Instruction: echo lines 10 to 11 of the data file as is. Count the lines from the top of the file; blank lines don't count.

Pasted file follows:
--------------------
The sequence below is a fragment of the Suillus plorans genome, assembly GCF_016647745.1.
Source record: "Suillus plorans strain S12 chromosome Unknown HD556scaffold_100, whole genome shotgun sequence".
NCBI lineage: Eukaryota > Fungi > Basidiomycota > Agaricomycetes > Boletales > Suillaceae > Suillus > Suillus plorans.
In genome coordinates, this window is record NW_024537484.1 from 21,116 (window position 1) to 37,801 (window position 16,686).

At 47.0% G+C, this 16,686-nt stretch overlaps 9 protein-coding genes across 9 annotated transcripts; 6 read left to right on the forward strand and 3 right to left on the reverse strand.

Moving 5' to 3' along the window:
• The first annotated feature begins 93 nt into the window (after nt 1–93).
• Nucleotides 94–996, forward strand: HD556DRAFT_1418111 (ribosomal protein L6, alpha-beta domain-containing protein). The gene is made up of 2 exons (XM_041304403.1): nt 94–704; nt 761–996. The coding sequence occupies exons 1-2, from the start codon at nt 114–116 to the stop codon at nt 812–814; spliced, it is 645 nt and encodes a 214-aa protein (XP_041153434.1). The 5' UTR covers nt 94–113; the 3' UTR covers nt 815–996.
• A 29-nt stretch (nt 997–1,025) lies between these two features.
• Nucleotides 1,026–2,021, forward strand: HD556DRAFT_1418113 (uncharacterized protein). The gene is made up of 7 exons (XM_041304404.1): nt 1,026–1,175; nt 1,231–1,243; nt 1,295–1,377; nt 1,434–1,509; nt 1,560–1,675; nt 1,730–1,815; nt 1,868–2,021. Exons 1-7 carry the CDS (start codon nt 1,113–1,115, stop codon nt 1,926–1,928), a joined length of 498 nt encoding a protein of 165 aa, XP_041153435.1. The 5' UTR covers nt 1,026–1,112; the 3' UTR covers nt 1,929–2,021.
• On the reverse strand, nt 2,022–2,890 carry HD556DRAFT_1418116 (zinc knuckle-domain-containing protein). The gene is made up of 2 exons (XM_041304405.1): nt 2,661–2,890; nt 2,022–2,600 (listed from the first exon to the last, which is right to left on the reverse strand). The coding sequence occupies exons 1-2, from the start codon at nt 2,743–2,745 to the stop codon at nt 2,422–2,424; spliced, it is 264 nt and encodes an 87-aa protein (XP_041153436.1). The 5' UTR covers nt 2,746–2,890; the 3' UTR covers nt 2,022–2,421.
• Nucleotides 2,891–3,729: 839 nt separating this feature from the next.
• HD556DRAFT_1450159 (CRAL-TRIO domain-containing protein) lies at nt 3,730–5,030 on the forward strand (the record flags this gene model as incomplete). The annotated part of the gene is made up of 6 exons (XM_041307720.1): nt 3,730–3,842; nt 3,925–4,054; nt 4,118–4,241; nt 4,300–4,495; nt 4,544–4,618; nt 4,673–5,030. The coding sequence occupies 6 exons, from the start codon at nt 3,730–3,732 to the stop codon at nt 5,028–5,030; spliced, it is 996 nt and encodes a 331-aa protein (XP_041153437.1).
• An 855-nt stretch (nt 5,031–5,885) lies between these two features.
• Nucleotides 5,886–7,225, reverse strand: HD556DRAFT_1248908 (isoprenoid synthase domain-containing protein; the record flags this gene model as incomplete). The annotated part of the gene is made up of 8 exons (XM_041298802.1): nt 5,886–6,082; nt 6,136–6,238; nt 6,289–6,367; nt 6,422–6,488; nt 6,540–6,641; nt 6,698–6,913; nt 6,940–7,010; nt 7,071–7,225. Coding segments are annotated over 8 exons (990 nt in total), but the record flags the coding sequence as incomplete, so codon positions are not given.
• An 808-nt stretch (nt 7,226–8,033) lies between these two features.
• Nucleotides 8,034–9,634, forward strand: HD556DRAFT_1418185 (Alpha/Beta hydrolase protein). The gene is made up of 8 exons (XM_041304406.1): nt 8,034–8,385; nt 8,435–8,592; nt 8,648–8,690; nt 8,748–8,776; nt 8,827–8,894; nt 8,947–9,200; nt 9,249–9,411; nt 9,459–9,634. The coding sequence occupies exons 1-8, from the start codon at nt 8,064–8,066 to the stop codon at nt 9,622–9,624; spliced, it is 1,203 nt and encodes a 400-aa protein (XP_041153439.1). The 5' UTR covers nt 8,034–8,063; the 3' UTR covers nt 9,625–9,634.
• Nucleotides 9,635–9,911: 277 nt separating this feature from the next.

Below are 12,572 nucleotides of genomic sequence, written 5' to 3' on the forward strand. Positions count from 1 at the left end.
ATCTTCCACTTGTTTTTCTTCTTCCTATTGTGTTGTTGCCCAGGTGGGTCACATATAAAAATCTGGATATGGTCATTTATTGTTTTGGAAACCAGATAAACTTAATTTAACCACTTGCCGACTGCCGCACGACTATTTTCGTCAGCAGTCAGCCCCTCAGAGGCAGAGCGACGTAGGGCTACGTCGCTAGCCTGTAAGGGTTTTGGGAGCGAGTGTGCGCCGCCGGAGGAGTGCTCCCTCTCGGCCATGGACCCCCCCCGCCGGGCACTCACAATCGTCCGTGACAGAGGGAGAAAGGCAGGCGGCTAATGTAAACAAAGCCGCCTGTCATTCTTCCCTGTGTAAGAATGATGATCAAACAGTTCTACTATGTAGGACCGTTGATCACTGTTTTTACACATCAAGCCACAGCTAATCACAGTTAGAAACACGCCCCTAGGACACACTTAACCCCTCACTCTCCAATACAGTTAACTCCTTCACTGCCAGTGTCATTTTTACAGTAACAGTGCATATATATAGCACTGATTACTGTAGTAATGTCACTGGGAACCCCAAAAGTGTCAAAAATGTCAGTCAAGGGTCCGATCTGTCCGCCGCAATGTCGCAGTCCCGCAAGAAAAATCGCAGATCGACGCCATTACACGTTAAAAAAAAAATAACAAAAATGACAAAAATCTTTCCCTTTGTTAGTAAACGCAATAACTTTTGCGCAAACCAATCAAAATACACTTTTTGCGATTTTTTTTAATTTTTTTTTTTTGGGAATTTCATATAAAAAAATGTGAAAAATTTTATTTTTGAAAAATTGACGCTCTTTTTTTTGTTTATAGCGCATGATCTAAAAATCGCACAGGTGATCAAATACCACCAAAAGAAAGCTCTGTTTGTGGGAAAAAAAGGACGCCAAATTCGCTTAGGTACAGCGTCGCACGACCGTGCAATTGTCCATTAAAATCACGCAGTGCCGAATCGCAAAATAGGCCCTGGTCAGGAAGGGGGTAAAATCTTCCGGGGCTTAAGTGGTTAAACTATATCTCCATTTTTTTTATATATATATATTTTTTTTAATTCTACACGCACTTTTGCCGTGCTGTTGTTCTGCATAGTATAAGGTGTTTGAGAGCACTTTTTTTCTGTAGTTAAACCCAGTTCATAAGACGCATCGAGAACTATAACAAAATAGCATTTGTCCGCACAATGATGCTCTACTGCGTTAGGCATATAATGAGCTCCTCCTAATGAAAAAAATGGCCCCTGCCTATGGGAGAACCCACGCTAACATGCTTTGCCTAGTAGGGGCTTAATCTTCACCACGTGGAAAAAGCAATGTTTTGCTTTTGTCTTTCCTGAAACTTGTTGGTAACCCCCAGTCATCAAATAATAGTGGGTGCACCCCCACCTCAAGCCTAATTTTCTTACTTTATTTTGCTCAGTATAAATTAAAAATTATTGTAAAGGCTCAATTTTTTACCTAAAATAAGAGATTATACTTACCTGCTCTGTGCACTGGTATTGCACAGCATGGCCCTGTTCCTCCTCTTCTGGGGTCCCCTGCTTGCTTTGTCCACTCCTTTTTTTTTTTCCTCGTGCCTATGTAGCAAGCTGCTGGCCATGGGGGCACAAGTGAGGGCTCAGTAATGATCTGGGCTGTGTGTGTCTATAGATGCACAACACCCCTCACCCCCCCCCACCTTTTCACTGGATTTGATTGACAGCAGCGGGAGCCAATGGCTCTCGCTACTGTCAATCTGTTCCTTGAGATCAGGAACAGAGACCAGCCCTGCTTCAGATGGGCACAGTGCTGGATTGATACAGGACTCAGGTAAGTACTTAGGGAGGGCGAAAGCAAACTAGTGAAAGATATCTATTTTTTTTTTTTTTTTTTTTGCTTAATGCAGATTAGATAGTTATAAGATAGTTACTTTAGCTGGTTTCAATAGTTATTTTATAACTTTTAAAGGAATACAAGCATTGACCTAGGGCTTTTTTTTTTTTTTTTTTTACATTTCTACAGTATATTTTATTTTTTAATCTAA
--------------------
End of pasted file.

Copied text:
• Nucleotides 1,026–2,021, forward strand: HD556DRAFT_1418113 (uncharacterized protein). The gene is made up of 7 exons (XM_041304404.1): nt 1,026–1,175; nt 1,231–1,243; nt 1,295–1,377; nt 1,434–1,509; nt 1,560–1,675; nt 1,730–1,815; nt 1,868–2,021. Exons 1-7 carry the CDS (start codon nt 1,113–1,115, stop codon nt 1,926–1,928), a joined length of 498 nt encoding a protein of 165 aa, XP_041153435.1. The 5' UTR covers nt 1,026–1,112; the 3' UTR covers nt 1,929–2,021.
• On the reverse strand, nt 2,022–2,890 carry HD556DRAFT_1418116 (zinc knuckle-domain-containing protein). The gene is made up of 2 exons (XM_041304405.1): nt 2,661–2,890; nt 2,022–2,600 (listed from the first exon to the last, which is right to left on the reverse strand). The coding sequence occupies exons 1-2, from the start codon at nt 2,743–2,745 to the stop codon at nt 2,422–2,424; spliced, it is 264 nt and encodes an 87-aa protein (XP_041153436.1). The 5' UTR covers nt 2,746–2,890; the 3' UTR covers nt 2,022–2,421.